2021 Belgian GP Problem. Is it a red flag to current formula ? What could be changed ?

Discussion in 'Real Racing Discussion' started by mantasisg, Sep 1, 2021.

  1. mantasisg

    mantasisg Registered

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    https://asnmp.com/2021/08/31/gasly-f1-needs-to-improve-visibility-under-rain/

    Many of you might be aware what happened this Sunday in Belgium. That is absolute failure in my opinion and shouldn't be that way. The very top of race cars formula shouldn't be compromised just for perfect conditions, it should work well in rain too, races shouldn't be redflagged due to normal amount of rain.

    One thing is obvious, racing can't happen if it is impossible to see what is ahead.

    Gasly says something has to be done to improve visibility in wet tracks, to reduce spray. He is absolutely right, and I bet F1 engineers and architects of the industry are sweating now, because it could mean some significant changes, probably on top of 2022 changes for 2023 or 2024, perhaps even for 2022 already, in case 2022 itself won't do better already by current design.

    What do you think could possibly be done to improve formula to make it actually usable in wet track ? Compromising aero for less spray ? Compromising wet tires grip for less spray ? Some other original creative solution ?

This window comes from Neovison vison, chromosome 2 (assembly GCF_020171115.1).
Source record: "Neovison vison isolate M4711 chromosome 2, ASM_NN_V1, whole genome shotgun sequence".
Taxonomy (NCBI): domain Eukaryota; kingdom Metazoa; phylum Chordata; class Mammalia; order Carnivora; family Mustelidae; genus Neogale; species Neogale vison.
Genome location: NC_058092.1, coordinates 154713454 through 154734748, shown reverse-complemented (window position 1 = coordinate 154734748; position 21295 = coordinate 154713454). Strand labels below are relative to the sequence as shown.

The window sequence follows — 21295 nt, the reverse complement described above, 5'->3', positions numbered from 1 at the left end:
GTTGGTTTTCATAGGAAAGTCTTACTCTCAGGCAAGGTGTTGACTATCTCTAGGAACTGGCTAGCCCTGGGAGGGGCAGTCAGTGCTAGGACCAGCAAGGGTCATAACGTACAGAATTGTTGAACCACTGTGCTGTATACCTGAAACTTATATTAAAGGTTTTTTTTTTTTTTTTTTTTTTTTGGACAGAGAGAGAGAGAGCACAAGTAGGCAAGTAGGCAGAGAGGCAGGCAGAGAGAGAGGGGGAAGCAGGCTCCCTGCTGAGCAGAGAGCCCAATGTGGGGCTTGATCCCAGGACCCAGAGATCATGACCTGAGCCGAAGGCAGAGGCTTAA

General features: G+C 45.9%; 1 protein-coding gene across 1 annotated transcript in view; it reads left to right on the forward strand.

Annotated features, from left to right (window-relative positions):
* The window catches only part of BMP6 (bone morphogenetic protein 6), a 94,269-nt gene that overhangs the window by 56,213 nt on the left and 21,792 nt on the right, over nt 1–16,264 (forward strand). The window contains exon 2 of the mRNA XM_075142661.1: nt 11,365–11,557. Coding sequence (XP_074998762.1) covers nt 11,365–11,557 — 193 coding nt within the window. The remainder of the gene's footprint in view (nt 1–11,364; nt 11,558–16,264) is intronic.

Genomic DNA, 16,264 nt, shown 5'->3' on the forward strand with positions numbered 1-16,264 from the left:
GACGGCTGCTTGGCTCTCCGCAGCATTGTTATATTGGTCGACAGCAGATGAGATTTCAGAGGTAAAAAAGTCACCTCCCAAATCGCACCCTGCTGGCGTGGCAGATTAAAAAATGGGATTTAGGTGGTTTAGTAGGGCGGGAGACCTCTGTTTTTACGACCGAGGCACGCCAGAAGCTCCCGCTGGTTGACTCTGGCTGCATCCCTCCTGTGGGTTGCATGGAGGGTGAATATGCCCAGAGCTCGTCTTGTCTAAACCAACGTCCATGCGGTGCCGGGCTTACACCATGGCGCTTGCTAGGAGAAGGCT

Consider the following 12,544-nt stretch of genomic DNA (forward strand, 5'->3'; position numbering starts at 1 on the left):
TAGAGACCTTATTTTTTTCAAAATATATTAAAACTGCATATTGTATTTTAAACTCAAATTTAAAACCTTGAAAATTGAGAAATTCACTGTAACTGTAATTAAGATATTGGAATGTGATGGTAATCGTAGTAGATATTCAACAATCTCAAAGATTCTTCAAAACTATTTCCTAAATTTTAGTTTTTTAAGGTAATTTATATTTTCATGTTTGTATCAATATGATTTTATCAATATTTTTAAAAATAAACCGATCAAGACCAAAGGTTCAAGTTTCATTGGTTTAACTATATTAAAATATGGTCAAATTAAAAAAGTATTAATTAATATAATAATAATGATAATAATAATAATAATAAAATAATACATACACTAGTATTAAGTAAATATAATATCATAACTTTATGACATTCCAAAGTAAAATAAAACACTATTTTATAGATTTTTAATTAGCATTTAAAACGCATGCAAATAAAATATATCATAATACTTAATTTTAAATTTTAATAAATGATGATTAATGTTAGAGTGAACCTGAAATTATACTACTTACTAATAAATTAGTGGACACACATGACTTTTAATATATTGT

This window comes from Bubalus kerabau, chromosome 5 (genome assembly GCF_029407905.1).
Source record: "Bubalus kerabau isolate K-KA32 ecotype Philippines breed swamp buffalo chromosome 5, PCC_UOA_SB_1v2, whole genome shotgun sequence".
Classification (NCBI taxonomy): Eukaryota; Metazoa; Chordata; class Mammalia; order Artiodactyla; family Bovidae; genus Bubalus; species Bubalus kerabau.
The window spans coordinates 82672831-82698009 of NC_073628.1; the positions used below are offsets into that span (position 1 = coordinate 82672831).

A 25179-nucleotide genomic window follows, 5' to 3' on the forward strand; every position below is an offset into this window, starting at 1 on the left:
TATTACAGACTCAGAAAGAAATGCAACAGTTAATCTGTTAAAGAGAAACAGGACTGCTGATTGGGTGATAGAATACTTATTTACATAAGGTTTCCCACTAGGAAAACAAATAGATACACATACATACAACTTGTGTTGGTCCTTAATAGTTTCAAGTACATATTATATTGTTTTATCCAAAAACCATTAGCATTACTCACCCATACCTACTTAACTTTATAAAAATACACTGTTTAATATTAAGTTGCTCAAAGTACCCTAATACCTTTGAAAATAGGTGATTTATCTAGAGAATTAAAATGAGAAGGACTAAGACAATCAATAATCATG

2. Lazza

    Lazza Registered

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    Blame God?

    Why are you talking like F1 cars can't run in the rain? There have been wet races recently. If conditions are bad enough then it's not possible to run safely - and this isn't the 80s, so 'safely' is a bit different now.

    On car design/performance, F1 cars need to be the fastest. These days this has to include aero. It'll be interesting to see how the new regs will affect spray, but I don't think people are collectively running around with their hands in the air panicking about the impossibility of running races with rain. That was an anomaly.
     
  3. lagg

    lagg Registered

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    I think that the problem of the visibility was due to the fog, more than the rain.
    There has always been races in rain without this problem.
     
  4. mantasisg

    mantasisg Registered

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    Gasly (in the article) said it all.

    Wet is not equal wet, it can be damp, can be few mm of standing water, could be centimeters of standing water, could be Sebring 1965. Of course there is a limit somewhere, but it is best to have cars raceable with as worse conditions as possible, this in my personal opinion would mean better formula. Surely, there is other route to blame God and accept that conditions are too terrible, but it has a potential to keep on getting more and more sensitive to lesser and lesser amount of rain.

    Attitude towards safety is indeed a lot more humane now, but also safety of the cars and tracks is so much better as well which should allow more risk than it was sensible to take in the past.

    There is lots of talking about problems of 2021 Belgian GP. It seems that biggest problems were too low rideheights and especially visibility. I haven't heard or seen fog being so bad, it was spray as much as I know. As bad as the weather was, supposedly surface/tires wasn't that bad. Another point is that drivers could adapt and adjust their speed (if they could see ahead).